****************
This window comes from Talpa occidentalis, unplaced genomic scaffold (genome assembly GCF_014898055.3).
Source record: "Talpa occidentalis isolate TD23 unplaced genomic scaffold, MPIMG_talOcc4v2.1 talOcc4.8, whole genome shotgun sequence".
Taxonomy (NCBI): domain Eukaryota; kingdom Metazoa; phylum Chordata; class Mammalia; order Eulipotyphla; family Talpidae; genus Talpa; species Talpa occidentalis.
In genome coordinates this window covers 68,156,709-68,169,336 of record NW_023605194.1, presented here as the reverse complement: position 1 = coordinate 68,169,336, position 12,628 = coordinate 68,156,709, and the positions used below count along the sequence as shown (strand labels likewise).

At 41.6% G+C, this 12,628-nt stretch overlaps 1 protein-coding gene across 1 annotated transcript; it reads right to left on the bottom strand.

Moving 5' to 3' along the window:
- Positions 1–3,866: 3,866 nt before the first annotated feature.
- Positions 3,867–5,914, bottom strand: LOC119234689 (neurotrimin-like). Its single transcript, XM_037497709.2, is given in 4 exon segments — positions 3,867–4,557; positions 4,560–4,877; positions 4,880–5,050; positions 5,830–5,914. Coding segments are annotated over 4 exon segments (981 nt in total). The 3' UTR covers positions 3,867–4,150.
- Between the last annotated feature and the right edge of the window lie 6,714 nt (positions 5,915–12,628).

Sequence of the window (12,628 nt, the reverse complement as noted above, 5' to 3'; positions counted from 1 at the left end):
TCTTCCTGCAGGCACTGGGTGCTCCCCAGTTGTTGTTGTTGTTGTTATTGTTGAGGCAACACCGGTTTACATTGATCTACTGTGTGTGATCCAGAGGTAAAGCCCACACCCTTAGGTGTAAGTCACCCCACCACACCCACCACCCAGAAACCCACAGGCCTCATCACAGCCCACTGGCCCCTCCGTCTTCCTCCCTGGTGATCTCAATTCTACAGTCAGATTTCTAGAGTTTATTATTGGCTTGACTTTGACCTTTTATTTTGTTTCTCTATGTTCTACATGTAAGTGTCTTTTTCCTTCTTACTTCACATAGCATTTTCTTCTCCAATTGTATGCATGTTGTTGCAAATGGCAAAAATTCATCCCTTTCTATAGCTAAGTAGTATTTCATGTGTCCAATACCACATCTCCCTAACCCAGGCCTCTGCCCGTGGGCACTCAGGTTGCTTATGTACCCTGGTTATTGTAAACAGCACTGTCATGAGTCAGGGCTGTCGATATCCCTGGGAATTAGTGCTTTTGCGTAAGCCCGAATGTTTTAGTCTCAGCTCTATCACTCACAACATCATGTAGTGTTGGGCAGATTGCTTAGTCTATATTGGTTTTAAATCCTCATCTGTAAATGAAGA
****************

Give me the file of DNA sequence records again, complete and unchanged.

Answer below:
This window comes from Talpa occidentalis, unplaced genomic scaffold (genome assembly GCF_014898055.3).
Source record: "Talpa occidentalis isolate TD23 unplaced genomic scaffold, MPIMG_talOcc4v2.1 talOcc4.8, whole genome shotgun sequence".
Taxonomy (NCBI): domain Eukaryota; kingdom Metazoa; phylum Chordata; class Mammalia; order Eulipotyphla; family Talpidae; genus Talpa; species Talpa occidentalis.
In genome coordinates this window covers 68,156,709-68,169,336 of record NW_023605194.1, presented here as the reverse complement: position 1 = coordinate 68,169,336, position 12,628 = coordinate 68,156,709, and the positions used below count along the sequence as shown (strand labels likewise).

At 41.6% G+C, this 12,628-nt stretch overlaps 1 protein-coding gene across 1 annotated transcript; it reads right to left on the bottom strand.

Moving 5' to 3' along the window:
- Positions 1–3,866: 3,866 nt before the first annotated feature.
- Positions 3,867–5,914, bottom strand: LOC119234689 (neurotrimin-like). Its single transcript, XM_037497709.2, is given in 4 exon segments — positions 3,867–4,557; positions 4,560–4,877; positions 4,880–5,050; positions 5,830–5,914. Coding segments are annotated over 4 exon segments (981 nt in total). The 3' UTR covers positions 3,867–4,150.
- Between the last annotated feature and the right edge of the window lie 6,714 nt (positions 5,915–12,628).

Sequence of the window (12,628 nt, the reverse complement as noted above, 5' to 3'; positions counted from 1 at the left end):
TCTTCCTGCAGGCACTGGGTGCTCCCCAGTTGTTGTTGTTGTTGTTATTGTTGAGGCAACACCGGTTTACATTGATCTACTGTGTGTGATCCAGAGGTAAAGCCCACACCCTTAGGTGTAAGTCACCCCACCACACCCACCACCCAGAAACCCACAGGCCTCATCACAGCCCACTGGCCCCTCCGTCTTCCTCCCTGGTGATCTCAATTCTACAGTCAGATTTCTAGAGTTTATTATTGGCTTGACTTTGACCTTTTATTTTGTTTCTCTATGTTCTACATGTAAGTGTCTTTTTCCTTCTTACTTCACATAGCATTTTCTTCTCCAATTGTATGCATGTTGTTGCAAATGGCAAAAATTCATCCCTTTCTATAGCTAAGTAGTATTTCATGTGTCCAATACCACATCTCCCTAACCCAGGCCTCTGCCCGTGGGCACTCAGGTTGCTTATGTACCCTGGTTATTGTAAACAGCACTGTCATGAGTCAGGGCTGTCGATATCCCTGGGAATTAGTGCTTTTGCGTAAGCCCGAATGTTTTAGTCTCAGCTCTATCACTCACAACATCATGTAGTGTTGGGCAGATTGCTTAGTCTATATTGGTTTTAAATCCTCATCTGTAAATGAAGA